Forming is the third core process. Two-dimensional electric and graphic films are thermoformed into three-dimensional shape and trimmed as needed. Outputs are 3D electric films with components and 3D graphic films. Forming is not used in conventional electronics manufacturing. TactoTek uses a high-pressure thermoforming process. During forming, component packages are subjected to elevated temperatures and pressures. The maximum temperature depends on the polymer film and is typically below 150 C. Maximum pressure is typically below 8 MPa (80 bar).

Injection molding is the fourth core manufacturing process. Three-dimensional electric films and 3D graphic films are used as inserts in an injection molding tool, and plastic resin, such as polycarbonate (PC) is injected between the films resulting in a single molded part. The output is a strong and durable structure in which electronics are encapsulated within the molded plastic. Figure 4 illustrates the material stack. Injection molding is not used in conventional electronics manufacturing, either. Some molding temperatures are higher than peak temperature during reflow soldering of SAC-solders. In addition, heat transfer during injection molding is through conduction. Thus, heat transfer is more efficient than during reflow soldering. Maximum pressures during injection molding are around 100 MPa (1000 Bar).

IMSE manufacturing often includes also pre-assembly and final assembly of control electronics. However, these processes are not specific to IMSE.

Figure 4 – Typical material stack in IMSE

IMSE technology differs significantly from conventional electronics. Currently most electronic components are optimized for conventional electronics manufacturing that does not anticipate the temperature and pressure exposure of thermoforming and injection molding processes. Thus, TactoTek has defined criteria for ideal component packages. TactoTek also certifies all electronic components that are embedded inside injection molded polymers. [1]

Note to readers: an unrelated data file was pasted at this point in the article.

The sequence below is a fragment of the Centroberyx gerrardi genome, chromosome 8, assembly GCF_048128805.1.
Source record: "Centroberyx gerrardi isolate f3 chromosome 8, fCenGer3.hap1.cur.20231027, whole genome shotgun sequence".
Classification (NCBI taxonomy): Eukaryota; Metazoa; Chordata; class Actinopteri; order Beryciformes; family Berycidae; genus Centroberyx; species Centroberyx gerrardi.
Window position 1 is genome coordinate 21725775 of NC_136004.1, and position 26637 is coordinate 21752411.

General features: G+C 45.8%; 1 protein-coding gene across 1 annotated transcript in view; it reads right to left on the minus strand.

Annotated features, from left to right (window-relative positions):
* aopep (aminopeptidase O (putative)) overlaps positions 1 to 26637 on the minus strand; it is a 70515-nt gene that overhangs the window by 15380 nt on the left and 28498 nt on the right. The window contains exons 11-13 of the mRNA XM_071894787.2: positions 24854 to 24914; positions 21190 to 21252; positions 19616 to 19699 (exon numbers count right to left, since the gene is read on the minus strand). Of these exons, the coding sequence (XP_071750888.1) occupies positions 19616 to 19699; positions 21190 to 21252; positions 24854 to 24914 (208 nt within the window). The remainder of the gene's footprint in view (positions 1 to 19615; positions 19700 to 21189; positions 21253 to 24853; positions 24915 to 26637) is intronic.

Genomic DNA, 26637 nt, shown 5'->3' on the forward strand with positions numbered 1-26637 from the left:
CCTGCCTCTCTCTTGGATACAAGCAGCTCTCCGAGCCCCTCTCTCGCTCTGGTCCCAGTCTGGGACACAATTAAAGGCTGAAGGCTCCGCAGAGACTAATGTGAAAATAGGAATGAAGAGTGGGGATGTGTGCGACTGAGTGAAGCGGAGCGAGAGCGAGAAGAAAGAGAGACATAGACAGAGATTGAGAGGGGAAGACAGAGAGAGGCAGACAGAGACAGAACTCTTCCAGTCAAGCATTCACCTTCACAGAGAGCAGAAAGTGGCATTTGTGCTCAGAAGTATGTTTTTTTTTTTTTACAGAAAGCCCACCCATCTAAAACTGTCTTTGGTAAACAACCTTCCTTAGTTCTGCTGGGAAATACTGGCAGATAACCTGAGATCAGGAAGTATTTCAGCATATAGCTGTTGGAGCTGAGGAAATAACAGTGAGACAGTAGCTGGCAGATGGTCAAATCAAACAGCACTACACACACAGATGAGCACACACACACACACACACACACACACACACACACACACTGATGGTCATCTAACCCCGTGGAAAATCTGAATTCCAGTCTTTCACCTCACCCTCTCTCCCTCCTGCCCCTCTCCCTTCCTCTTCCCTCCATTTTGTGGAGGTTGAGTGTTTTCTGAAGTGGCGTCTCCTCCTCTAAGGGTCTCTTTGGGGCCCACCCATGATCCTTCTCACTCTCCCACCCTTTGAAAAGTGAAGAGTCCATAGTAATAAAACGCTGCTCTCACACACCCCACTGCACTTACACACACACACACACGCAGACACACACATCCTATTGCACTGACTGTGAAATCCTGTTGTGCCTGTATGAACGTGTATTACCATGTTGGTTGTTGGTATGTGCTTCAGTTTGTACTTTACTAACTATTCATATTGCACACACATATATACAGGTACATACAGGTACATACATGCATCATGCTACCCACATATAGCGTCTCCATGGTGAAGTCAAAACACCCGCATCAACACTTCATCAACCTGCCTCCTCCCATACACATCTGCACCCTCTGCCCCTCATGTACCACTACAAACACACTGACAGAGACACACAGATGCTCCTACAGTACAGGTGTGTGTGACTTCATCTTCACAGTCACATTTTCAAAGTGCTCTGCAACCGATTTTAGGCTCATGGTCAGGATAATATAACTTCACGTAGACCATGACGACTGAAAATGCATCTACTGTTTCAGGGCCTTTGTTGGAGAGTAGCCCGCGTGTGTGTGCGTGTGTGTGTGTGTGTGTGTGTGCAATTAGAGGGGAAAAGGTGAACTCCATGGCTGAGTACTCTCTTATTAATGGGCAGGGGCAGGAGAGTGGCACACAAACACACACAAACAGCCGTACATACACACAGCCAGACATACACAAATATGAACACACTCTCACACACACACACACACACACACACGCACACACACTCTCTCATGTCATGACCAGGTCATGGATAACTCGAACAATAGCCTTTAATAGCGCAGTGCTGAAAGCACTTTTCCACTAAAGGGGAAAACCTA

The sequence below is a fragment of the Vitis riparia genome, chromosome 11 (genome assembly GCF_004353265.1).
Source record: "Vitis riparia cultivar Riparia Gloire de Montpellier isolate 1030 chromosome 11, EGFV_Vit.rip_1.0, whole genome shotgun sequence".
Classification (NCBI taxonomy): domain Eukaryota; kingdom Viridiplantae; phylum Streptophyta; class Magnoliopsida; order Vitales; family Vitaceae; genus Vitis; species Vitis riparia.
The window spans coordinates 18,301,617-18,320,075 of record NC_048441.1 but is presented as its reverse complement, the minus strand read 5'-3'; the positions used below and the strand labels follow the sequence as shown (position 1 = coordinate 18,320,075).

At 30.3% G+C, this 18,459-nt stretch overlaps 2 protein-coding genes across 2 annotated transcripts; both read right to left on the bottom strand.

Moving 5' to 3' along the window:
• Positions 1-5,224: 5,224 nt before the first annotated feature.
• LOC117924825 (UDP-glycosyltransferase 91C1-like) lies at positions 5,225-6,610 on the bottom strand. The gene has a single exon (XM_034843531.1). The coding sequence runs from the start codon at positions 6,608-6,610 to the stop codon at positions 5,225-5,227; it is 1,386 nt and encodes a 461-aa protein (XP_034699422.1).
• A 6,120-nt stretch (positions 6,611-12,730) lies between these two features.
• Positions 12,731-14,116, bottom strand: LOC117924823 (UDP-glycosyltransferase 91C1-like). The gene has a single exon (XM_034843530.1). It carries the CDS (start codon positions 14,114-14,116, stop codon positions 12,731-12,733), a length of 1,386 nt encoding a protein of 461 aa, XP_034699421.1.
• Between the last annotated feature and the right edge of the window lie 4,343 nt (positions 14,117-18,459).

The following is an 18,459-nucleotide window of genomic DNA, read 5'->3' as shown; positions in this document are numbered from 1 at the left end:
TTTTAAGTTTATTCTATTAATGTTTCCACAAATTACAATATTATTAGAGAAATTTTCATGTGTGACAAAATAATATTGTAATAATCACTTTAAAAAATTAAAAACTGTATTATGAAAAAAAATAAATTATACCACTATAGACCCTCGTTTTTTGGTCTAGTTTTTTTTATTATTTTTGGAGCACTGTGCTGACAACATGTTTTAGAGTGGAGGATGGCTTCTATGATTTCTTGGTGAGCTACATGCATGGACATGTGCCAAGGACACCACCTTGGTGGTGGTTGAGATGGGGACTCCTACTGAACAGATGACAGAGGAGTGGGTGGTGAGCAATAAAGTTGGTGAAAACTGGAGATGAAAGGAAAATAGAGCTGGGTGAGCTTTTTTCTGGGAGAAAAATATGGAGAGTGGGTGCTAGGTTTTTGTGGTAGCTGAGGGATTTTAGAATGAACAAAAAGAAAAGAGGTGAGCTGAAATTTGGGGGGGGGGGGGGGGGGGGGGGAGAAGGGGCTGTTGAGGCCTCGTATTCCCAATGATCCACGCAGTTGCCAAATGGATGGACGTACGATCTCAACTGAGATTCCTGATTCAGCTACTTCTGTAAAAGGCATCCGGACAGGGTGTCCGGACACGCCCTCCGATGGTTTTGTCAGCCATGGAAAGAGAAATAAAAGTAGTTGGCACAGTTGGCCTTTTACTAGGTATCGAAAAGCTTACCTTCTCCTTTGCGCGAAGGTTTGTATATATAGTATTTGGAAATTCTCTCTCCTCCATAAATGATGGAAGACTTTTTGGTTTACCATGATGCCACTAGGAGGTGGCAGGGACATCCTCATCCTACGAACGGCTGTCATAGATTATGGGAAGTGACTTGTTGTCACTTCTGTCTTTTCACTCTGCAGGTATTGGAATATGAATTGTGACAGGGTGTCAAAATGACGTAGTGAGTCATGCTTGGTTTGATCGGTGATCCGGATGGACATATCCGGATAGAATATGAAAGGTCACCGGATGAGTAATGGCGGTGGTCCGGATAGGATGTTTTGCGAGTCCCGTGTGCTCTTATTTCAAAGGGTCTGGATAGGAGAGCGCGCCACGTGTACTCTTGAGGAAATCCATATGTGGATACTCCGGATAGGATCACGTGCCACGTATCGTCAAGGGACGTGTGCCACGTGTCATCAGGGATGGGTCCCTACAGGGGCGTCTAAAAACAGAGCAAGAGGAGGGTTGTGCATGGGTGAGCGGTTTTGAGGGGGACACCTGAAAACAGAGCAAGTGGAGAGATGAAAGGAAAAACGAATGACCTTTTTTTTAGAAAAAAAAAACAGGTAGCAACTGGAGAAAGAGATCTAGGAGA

Comparing IMSE Electric Films and Printed Circuit Boards

We can say that IMSE electric films are similar to printed circuit boards (PCB) because both include a substrate with conductors and surface mounted components (Figure 5). However, printed conductor traces in IMSE differ from solid copper traces in PCBs. The key-differences is that conductive inks do not conduct electricity as well as solid materials. Thus, printed conductor traces in IMSE have much higher electrical resistance than PCB traces. The 3D shape is the motivation for using conductive inks in IMSE technology. We can stretch and bend conductive inks on 3-dimensional surfaces without breaking electrically conductivity.

Figure 5 – Printed circuit board on left and IMSE B-film on right. Both include a substrate with conductors and surface mounted components.

TactoTek way to make multiplayer structures in IMSE is also different than in PCBs. IMSE multilayer designs have several conductive layers on top of each other and there is dielectric layer between each conductive layer (Figure 6). We print the dielectric layers only to locations where traces cross each other.

Figure 6 – PCB multilayer design on left is not visible on the surface. IMSE multilayer design on right has conductive and dielectric ink layers.

Reliability Testing Results

The results presented here are part of the Certification Process for Type1-LED that was tested using an internal certification platform, Figure 7. Each certification platform contains 48 Type1-LEDs. We have surface mounted some of the Type1-LEDs on top of small radius 3D-curves. This is against our design guidelines but we wanted to push the limits of the technology and gain understanding on potential failure modes under adverse conditions. Figure 8 shows a summary of the tests and sample sizes.